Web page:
Governor C.L. “Butch” Otter announced a new proposal Thursday that he says would help low income Idahoans get health care.

The Primary Care Access Program (PCAP) still needs to be approved by the Idaho Legislature. It is designed to help adults 19-64 who don’t have health insurance.

Otter says Idaho doesn’t want to expand Medicaid and PCAP will help the 78,000 people who fall through the cracks of the current system.

Kaiser Family Foundation

According to a new Kaiser Family Foundation study, the 29 states that expanded Medicaid since the Affordable Care Act have – not surprisingly – witnessed increased enrollment and spending. Those states brought in new low-income enrollees that were not eligible before. In California alone, 3.4 million people were added to the state-run health insurance program.

Morgan / Flickr Creative Commons

Latinos in Idaho experience barriers that make the process of enrolling in healthcare through the state's  insurance exchange more challenging. That's according to a report released Thursday by a liberal advocacy group, the Idaho Community Action Network (ICAN).

Wally Gobetz / Flickr Creative Commons

The U.S. Supreme Court ruled 5-4 Tuesday in favor of the State of Idaho in a fight over Medicaid payments to providers. The decision could impact Medicaid's low-income patients across the state. 

The case began after a 2009 lawsuit against the state. Officials with Idaho's Department of Health and Welfare had recommended increasing payment rates to private medical providers who serve Medicaid patients.

Zacklur / Flickr Creative Commons

The Supreme Court says private sector health care companies cannot sue to force states to raise their Medicaid reimbursement rates to keep up with rising medical costs.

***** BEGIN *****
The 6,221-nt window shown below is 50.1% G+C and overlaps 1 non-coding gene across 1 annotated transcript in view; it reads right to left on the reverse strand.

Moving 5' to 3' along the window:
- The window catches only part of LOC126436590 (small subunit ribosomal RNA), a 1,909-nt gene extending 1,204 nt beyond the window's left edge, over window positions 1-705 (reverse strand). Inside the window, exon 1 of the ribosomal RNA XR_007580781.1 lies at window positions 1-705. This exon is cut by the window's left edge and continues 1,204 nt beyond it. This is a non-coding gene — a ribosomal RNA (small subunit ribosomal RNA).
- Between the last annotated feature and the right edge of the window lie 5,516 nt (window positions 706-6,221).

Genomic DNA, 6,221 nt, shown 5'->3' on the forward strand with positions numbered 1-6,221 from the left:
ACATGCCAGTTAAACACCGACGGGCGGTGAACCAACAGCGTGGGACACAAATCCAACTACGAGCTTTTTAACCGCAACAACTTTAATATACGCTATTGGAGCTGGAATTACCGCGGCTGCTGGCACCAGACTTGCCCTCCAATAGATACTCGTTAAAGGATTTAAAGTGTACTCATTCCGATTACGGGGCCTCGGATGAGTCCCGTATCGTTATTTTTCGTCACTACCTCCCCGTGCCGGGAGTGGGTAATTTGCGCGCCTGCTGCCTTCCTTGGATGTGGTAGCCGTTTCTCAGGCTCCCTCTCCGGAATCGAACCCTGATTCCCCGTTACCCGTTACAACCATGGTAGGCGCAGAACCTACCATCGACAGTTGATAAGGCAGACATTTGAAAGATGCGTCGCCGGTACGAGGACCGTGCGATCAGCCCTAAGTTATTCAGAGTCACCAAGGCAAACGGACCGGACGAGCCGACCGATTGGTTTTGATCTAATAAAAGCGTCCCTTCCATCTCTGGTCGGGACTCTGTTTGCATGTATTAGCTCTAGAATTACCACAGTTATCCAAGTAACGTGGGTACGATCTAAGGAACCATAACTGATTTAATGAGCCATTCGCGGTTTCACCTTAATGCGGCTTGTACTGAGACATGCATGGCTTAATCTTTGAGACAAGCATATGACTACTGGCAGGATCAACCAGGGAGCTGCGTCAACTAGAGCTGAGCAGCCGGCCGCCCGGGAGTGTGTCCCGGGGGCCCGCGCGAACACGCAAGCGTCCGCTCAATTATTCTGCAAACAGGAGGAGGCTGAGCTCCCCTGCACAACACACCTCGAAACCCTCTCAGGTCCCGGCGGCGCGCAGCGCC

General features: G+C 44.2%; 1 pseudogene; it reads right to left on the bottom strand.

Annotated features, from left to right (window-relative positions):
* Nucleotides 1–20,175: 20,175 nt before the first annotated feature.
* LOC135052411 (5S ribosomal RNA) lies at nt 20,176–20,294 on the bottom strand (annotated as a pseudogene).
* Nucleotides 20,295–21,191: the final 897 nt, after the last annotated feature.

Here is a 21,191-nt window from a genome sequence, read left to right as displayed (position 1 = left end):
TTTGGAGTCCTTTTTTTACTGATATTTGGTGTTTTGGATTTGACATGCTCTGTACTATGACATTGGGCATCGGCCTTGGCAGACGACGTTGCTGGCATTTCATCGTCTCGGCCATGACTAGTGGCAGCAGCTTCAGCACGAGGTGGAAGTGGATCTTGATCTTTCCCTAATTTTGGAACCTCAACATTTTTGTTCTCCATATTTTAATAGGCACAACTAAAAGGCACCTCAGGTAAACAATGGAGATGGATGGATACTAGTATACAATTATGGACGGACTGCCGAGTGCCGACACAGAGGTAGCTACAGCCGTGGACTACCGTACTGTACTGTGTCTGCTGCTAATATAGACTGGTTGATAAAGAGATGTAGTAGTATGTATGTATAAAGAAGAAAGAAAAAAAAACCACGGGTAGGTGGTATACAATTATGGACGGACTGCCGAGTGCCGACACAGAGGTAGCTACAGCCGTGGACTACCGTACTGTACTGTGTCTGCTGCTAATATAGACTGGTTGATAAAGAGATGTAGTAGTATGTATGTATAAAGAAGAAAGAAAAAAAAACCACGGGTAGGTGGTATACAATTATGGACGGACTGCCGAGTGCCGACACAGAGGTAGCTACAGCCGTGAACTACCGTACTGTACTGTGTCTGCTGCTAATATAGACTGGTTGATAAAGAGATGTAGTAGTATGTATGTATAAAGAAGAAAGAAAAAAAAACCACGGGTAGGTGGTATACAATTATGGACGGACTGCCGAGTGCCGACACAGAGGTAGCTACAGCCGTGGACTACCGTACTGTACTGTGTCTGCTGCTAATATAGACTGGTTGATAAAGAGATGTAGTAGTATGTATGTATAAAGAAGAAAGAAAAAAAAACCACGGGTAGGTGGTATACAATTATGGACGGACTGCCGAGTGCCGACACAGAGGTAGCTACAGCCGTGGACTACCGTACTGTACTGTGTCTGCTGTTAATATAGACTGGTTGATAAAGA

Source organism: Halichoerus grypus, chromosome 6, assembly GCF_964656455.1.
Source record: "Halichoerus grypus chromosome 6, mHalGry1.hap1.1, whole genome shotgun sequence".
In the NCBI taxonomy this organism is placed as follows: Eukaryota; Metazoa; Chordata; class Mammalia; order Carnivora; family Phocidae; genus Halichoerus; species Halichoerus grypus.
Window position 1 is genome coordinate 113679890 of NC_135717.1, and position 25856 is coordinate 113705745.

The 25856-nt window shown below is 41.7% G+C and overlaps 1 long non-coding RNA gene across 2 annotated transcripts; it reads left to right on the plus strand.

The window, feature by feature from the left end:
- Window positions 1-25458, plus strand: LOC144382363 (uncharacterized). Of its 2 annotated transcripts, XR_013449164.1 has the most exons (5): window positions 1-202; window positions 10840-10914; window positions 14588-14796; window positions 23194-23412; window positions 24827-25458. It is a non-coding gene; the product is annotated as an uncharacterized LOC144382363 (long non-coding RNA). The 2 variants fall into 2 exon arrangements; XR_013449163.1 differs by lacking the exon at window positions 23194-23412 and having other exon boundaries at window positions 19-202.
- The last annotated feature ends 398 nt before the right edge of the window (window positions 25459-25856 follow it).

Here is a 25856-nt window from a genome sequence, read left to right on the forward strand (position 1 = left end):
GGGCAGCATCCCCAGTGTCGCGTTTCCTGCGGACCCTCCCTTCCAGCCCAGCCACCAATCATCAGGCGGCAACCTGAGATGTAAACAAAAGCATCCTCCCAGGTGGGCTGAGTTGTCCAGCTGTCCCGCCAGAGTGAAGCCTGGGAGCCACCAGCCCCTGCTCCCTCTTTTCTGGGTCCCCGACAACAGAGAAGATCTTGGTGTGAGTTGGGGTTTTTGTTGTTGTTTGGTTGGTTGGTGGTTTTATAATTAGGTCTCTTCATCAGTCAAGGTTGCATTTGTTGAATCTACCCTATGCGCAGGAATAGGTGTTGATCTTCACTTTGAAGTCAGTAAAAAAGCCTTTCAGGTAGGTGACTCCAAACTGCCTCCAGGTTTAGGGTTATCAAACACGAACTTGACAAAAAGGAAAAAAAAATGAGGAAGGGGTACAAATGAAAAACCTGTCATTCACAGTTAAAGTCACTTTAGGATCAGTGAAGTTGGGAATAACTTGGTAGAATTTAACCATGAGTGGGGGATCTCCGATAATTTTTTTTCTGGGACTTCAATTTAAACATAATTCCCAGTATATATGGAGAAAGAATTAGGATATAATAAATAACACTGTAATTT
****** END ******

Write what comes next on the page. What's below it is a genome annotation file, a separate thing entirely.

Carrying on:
The justices ruled 5-4 Tuesday that the medical companies have no private right to enforce federal Medicaid funding laws against states if Congress has not created such a right.

Boise State Public Radio

Idaho lawmakers have directed their staff to spend the next nine months studying the state’s contract with Optum Idaho, the company that manages outpatient behavioral health services for Medicaid patients.

Stethescope, Health Care, Doctor, Medical
Emilie Ritter Saunders / Boise State Public Radio

Medicaid expansion supporters began their uphill journey Thursday in attempting to win over Idaho's Republican-controlled Statehouse where most lawmakers consider the idea politically toxic.

Idaho Department of Health and Welfare Director Dick Armstrong tells the House and Senate Health and Welfare Committees that Idaho could save more than $173 million over the next 10 years by loosening its Medicaid eligibility.

An Idaho work group has tweaked its recommendations on expanding Medicaid eligibility in a last-minute effort to make their plan more politically palatable to lawmakers.

Work group facilitator Corey Surber says the 15-member group approved a hybrid model Friday. The group had finalized a proposal to Gov. C.L. "Butch" Otter back in August. However, lawmakers warned the proposal's blanketed support of Medicaid expansion would fail to even be considered when the Republican-controlled Legislature convenes in January.